Problem #1. Packing Circles with Two Different Sized Circles
Given positive integers 1<m≤n, we wish to pack m circles of one size and n circles of another size into a unit circle so that the total area of the circles is maximized. What are the maximal area packings for various m and n? The corresponding problem for squares was the problem of the month in April 2000. What are the best solutions for packing circles in a square or squares in a circle?
Problem #2. Covering a Square with Circles of Any Size
The problem of covering a unit square with n circles of equal size has been well studied. You can the best known solutions here. A variant of this problem is to cover a unit square with n circles of any size and minimal combined area. What are the minimal covers for various n? What are the minimal circle covers of an equilateral triangle of length 1?
Problem #3. Packing Discrete Circles on a Square Torus
Say we have circles of diameter d, all centered at half lattice points, packed inside a square torus with side n. If d and n are fixed, how many nonoverlapping circles C(n,d) will fit? For each n, C(n,d) is a nonincreasing piecewise constant function of d, which can be illustrated by exhibiting the packings at the discontinuities. For example, for n=5, the discontinuities occur for d=1, √2, √5, 2√2, and 5. For each n, can you find the discontinuities of C(n,d), and the value of C(n,d) at those points? It is clear that C(n,1)=n^{2} and C(n,n)=1 are always discontinuities. What other general formulas are true?
Problem #4. Packing Circles of Radii 1, 2, 3, ... , n in a Circle.
What is the smallest Circle that contains nonoverlapping circles of radii 1, 2, 3, ... , n?
Here are the best known two circle packings:
m=2, n=2 area 13π/18 = 2.268+  m=2, n=3 area 2.345+ (David W. Cantrell)  m=2, n=4 area 3π/4 = 2.356+ 
m=2, n=5 area 7π/9 = 2.443+ (David W. Cantrell)  m=2, n=6 area 2.438+ (David W. Cantrell)  m=3, n=3 area 2.502+ 
m=3, n=4 area 2.445+ (David W. Cantrell)  m=3, n=5 area 2.459+  m=3, n=6 area 2.537+ (Philippe Fondanaiche)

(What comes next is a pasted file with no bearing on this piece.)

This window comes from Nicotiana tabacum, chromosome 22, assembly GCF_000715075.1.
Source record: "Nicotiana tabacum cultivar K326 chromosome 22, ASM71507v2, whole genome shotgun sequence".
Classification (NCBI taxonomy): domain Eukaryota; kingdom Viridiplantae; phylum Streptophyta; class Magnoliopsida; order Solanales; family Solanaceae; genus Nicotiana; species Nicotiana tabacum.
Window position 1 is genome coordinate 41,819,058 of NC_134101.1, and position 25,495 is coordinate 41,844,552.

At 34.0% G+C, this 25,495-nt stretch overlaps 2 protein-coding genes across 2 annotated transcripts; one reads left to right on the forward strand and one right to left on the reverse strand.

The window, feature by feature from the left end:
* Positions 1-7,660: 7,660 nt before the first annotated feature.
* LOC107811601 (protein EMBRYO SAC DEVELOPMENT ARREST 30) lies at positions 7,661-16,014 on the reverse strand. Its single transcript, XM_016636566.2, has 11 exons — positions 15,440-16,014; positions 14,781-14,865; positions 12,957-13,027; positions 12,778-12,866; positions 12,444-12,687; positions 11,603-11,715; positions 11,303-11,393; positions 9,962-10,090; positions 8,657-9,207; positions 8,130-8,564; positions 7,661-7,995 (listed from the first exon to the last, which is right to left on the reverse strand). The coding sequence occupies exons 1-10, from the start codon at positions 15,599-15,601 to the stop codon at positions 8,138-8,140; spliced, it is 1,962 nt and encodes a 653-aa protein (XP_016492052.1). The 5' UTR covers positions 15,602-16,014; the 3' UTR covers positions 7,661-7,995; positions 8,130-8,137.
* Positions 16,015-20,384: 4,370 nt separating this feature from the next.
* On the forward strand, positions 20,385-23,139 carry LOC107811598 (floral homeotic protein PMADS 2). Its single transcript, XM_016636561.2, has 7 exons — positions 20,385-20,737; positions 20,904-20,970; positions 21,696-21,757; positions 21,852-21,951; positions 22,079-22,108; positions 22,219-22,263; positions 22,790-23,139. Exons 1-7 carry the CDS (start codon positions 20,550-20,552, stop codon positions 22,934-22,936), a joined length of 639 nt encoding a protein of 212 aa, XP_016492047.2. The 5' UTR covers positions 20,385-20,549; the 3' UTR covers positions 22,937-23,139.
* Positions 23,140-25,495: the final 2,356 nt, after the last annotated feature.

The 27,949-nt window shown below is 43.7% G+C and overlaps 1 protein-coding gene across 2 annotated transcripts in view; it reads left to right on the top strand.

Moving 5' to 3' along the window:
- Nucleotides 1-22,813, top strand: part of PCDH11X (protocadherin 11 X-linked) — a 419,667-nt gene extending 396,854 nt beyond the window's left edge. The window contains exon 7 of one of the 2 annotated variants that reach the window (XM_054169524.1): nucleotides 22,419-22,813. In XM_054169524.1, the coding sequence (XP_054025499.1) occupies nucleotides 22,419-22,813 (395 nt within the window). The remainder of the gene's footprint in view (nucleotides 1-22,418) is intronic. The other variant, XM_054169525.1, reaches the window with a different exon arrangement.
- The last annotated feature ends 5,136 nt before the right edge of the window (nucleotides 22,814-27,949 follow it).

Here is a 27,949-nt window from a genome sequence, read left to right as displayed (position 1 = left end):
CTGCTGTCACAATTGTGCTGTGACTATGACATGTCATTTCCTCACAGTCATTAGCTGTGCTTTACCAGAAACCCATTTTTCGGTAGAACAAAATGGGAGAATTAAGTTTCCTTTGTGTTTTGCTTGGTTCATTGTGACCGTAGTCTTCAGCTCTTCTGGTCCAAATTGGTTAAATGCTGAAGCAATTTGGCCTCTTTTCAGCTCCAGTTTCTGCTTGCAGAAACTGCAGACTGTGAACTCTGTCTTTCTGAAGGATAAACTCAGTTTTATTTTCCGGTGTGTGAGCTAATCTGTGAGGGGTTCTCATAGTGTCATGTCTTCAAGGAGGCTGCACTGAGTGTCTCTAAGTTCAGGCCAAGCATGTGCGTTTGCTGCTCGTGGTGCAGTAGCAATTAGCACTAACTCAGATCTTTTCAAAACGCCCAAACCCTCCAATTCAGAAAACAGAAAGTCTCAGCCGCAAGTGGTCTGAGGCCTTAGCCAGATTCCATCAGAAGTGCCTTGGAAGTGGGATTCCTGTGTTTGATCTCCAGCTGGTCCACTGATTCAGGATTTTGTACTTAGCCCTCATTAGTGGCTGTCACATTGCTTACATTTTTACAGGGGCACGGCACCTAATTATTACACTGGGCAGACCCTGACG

m=3, n=8, 9 area 2.537+, 2.601+ (Philippe Fondanaiche)  m=4, n=4, 5 area = 2.525+, 2.618+  m=4, n=6 area = 2.523+ (David W. Cantrell) 
m=4, n=8, 9 area = 2.541+, 2.590+ (Philippe Fondanaiche)  m=5, n=5, 6, 7 area 2.459+, 2.520+, 2.662+ (David W. Cantrell) 
m=6, n=6 area = 2.531+ (David W. Cantrell)  m=2, 3, 4, 5, 6, n=7 area 2.531+, 2.575+, 2.662+, 2.618+, 2.706+ (David W. Cantrell, Maurizio Morandi) 
Problem #2:
Here are the best known coverings of a square by circles:
n=1 area π/2 = 1.570+  n=3 area 1.442+  n=4 area 1.397+ 
n=5 area 5π/12 = 1.309+  n=6 area 1.2965+ (David W. Cantrell)  n=7 area 1.2813+ (Philippe Fondanaiche) 
n=8 area 1.2687+ (David W. Cantrell)  n=9 area 1.2558+ (David W. Cantrell)  n=13 area 1.185+ 
And here are the best known coverings of a equilateral triangle by circles:
n=1 area π/3 = 1.047+  n=2 area 7π/24 = .916+ (Hans Melissen)  n=3 area π/4 = .785+ (Hans Melissen) 
n=4 area 5π/24 = .654+ (Hans Melissen)  n=5 area .644+ (David W. Cantrell) 
n=6 area .630+ (David W. Cantrell)  n=7 area .624+ (David W. Cantrell) 
Problem #3:
Here are the small discontinuities of discrete packings of circles on a torus:
n=1, d=1 1 circle 










Joseph DeVincentis noted that the possible discontinuities are square roots of the sum of two squares of integers, and showed C(n,√2)=n n/2 and C(n, n/2 √2)=2 are always discontinuities for n≥4. He also showed that C(2n,2)=n^{2}, but wasn't sure this was a discontinuity.
Problem #4:
The Al Zimmerman Programming Contest featured this problem. The best results for small n are shown below. Fixed circles are shown in blue, and rattlers are shown in purple.
1.  2.  3.  
r = 1 Trivial.  r = 3 Trivial.  r = 5 Trivial. 
4.  5.  6.  
r = 7 Trivial.  r = 9.001397+ Found by Klaus Nagel and Hugo Pfoertner in October 2005.  r = 11.057040+ Found by Fred Mellender in October 2005. 
7.  8.  9.  
r = 13.462110+ Found by Gerrit de Blaauw in October 2005.  r = 16.221746+ Found by Gerrit de Blaauw in October 2005.  r = 19.233193+ Found by Gerrit de Blaauw in October 2005. 
10.  11.  12.  
r = 22.000193+ Found by Steve Trevorrow in November 2005.  r = 24.960634+ Found by Gerrit de Blaauw in October 2005.  r = 28.371389+ Found by Steve Trevorrow in November 2005. 
13.  14.  15.  
r = 31.545867+ Found by Steve Trevorrow in November 2005.  r = 35.095647+ Found by Tomas Rokicki in November 2005.  r = 38.837995+ Found by Tomas Rokicki in November 2005. 
16.  17.  18.  
r = 42.458116+ Found by Tomas Rokicki in November 2005.  r = 46.291242+ Found by Tomas Rokicki in November 2005.  r = 50.119762+ Found by Boris von Loesch in November 2005. 
19.  20.  21.  
r = 54.240293+ Found by Tomas Rokicki in November 2005.  r = 58.400567+ Found by Addis Locatelli and Schoen in November 2005.  r = 62.558877+ Found by Boris von Loesch in November 2005. 
22.  23.  
r = 66.760286+ Found by Tomas Rokicki in November 2005.  r = 71.199461+ Found by Boris von Loesch in December 2005. 
If you can extend any of these results, please email me. Click here to go back to Math Magic. Last updated 7/14/07.